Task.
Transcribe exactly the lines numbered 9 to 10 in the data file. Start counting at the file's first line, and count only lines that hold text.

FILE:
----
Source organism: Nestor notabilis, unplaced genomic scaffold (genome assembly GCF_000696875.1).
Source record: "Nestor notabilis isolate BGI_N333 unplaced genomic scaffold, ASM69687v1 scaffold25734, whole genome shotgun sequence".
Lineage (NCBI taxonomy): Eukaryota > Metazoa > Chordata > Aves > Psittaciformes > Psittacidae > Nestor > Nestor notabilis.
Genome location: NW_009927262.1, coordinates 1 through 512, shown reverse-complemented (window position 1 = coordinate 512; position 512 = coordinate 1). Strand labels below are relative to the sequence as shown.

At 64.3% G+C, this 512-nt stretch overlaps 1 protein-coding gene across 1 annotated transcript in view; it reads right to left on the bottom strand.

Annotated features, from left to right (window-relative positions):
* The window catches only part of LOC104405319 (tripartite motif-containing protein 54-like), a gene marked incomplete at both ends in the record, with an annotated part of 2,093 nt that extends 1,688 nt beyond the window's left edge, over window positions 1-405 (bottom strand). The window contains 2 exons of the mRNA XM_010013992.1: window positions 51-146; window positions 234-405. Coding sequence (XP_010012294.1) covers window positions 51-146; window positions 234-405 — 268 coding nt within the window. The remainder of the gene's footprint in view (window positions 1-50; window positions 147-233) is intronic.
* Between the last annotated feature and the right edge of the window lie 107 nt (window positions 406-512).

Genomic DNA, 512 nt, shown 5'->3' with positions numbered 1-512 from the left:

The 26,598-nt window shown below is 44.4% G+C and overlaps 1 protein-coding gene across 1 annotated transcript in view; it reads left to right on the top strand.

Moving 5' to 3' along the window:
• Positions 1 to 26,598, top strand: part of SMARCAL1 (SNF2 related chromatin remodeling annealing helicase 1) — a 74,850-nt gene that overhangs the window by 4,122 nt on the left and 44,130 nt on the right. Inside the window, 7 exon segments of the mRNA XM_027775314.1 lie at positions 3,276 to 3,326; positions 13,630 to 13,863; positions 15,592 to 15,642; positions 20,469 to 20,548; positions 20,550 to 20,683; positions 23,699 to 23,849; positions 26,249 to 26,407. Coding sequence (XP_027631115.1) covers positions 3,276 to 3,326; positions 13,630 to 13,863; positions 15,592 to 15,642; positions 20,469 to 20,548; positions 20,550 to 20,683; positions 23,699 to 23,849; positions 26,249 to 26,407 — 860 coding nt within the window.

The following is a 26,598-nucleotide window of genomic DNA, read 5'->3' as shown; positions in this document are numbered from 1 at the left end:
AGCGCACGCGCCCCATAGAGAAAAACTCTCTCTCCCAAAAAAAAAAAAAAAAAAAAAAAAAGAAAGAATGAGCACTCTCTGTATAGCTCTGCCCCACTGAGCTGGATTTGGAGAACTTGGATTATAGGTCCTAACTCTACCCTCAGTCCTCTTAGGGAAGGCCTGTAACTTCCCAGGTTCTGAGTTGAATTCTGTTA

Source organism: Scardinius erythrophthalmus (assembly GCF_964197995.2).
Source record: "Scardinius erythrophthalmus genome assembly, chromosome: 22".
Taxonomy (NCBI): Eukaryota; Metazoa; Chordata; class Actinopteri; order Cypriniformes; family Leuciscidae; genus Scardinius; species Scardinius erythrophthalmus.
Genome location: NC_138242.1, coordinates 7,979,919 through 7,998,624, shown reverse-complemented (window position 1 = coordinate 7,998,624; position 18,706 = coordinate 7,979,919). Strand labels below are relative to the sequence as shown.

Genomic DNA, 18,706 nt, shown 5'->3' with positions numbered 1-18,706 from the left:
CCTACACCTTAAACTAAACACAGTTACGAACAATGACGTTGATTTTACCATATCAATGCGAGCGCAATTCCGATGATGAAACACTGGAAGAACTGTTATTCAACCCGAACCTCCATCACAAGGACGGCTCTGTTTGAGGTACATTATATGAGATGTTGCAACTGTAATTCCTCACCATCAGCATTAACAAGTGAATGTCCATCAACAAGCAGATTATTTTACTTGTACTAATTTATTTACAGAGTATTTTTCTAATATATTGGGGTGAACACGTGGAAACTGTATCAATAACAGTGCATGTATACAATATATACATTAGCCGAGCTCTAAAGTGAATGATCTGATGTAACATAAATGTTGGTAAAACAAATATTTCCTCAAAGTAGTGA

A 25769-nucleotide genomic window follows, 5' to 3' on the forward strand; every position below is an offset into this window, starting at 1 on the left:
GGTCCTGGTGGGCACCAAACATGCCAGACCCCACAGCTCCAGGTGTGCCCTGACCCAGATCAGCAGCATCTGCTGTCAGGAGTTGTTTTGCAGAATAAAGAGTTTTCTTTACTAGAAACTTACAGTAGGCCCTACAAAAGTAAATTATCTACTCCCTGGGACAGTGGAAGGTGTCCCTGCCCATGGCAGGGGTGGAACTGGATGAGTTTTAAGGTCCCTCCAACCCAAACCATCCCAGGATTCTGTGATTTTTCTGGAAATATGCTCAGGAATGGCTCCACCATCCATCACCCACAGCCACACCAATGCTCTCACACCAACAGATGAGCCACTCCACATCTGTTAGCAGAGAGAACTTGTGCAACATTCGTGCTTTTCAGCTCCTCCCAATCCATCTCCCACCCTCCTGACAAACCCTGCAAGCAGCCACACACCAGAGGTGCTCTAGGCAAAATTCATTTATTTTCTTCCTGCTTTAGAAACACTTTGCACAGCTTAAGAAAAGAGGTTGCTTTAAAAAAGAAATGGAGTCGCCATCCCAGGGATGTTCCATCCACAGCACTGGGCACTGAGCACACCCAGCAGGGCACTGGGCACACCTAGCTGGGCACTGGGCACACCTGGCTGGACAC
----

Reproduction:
Genomic DNA, 512 nt, shown 5'->3' with positions numbered 1-512 from the left:

The 26,598-nt window shown below is 44.4% G+C and overlaps 1 protein-coding gene across 1 annotated transcript in view; it reads left to right on the top strand.